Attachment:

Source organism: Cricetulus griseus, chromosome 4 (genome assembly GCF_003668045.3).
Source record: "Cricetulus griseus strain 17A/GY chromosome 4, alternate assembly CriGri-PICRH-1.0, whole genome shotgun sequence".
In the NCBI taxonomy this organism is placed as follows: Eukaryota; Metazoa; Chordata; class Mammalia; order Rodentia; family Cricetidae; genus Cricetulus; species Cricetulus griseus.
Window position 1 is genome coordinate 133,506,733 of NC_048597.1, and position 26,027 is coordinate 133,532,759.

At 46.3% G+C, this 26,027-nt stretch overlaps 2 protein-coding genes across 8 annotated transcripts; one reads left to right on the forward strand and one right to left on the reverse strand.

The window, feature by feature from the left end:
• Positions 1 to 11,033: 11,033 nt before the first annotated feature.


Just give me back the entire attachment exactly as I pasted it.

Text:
Source organism: Cricetulus griseus, chromosome 4 (genome assembly GCF_003668045.3).
Source record: "Cricetulus griseus strain 17A/GY chromosome 4, alternate assembly CriGri-PICRH-1.0, whole genome shotgun sequence".
In the NCBI taxonomy this organism is placed as follows: Eukaryota; Metazoa; Chordata; class Mammalia; order Rodentia; family Cricetidae; genus Cricetulus; species Cricetulus griseus.
Window position 1 is genome coordinate 133,506,733 of NC_048597.1, and position 26,027 is coordinate 133,532,759.

At 46.3% G+C, this 26,027-nt stretch overlaps 2 protein-coding genes across 8 annotated transcripts; one reads left to right on the forward strand and one right to left on the reverse strand.

The window, feature by feature from the left end:
• Positions 1 to 11,033: 11,033 nt before the first annotated feature.